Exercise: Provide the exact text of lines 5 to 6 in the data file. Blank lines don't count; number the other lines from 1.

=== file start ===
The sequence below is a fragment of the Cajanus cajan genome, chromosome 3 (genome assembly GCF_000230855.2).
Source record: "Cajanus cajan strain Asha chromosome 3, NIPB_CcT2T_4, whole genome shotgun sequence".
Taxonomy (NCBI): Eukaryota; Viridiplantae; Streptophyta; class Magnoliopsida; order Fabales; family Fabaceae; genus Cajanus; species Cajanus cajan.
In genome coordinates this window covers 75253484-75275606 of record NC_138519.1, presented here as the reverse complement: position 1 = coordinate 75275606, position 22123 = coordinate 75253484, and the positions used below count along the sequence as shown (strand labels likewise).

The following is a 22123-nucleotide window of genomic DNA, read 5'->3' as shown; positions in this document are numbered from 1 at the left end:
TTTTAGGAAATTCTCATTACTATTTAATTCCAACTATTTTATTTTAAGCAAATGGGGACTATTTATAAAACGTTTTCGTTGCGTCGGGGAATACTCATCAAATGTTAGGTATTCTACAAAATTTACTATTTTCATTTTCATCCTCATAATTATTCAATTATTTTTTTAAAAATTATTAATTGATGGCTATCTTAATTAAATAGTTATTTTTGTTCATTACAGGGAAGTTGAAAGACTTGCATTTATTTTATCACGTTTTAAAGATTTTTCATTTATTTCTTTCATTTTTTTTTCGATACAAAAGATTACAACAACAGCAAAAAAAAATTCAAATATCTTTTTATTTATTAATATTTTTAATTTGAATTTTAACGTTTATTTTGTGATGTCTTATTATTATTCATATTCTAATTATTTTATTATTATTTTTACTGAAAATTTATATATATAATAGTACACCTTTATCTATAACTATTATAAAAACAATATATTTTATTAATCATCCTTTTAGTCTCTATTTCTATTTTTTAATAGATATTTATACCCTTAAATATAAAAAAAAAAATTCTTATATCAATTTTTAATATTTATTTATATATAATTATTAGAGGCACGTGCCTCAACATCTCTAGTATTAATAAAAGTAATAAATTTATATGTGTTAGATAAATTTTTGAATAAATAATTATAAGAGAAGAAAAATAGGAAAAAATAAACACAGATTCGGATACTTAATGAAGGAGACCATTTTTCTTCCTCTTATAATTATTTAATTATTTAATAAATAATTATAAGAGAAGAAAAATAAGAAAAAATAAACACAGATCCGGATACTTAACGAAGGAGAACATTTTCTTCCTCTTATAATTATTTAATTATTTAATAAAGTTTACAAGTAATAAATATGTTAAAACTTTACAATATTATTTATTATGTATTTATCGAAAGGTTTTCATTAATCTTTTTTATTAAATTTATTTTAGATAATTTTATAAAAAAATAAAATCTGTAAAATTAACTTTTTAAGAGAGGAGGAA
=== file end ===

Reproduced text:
The following is a 22123-nucleotide window of genomic DNA, read 5'->3' as shown; positions in this document are numbered from 1 at the left end:
TTTTAGGAAATTCTCATTACTATTTAATTCCAACTATTTTATTTTAAGCAAATGGGGACTATTTATAAAACGTTTTCGTTGCGTCGGGGAATACTCATCAAATGTTAGGTATTCTACAAAATTTACTATTTTCATTTTCATCCTCATAATTATTCAATTATTTTTTTAAAAATTATTAATTGATGGCTATCTTAATTAAATAGTTATTTTTGTTCATTACAGGGAAGTTGAAAGACTTGCATTTATTTTATCACGTTTTAAAGATTTTTCATTTATTTCTTTCATTTTTTTTTCGATACAAAAGATTACAACAACAGCAAAAAAAAATTCAAATATCTTTTTATTTATTAATATTTTTAATTTGAATTTTAACGTTTATTTTGTGATGTCTTATTATTATTCATATTCTAATTATTTTATTATTATTTTTACTGAAAATTTATATATATAATAGTACACCTTTATCTATAACTATTATAAAAACAATATATTTTATTAATCATCCTTTTAGTCTCTATTTCTATTTTTTAATAGATATTTATACCCTTAAATATAAAAAAAAAAATTCTTATATCAATTTTTAATATTTATTTATATATAATTATTAGAGGCACGTGCCTCAACATCTCTAGTATTAATAAAAGTAATAAATTTATATGTGTTAGATAAATTTTTGAATAAATAATTATAAGAGAAGAAAAATAGGAAAAAATAAACACAGATTCGGATACTTAATGAAGGAGACCATTTTTCTTCCTCTTATAATTATTTAATTATTTAATAAATAATTATAAGAGAAGAAAAATAAGAAAAAATAAACACAGATCCGGATACTTAACGAAGGAGAACATTTTCTTCCTCTTATAATTATTTAATTATTTAATAAAGTTTACAAGTAATAAATATGTTAAAACTTTACAATATTATTTATTATGTATTTATCGAAAGGTTTTCATTAATCTTTTTTATTAAATTTATTTTAGATAATTTTATAAAAAAATAAAATCTGTAAAATTAACTTTTTAAGAGAGGAGGAA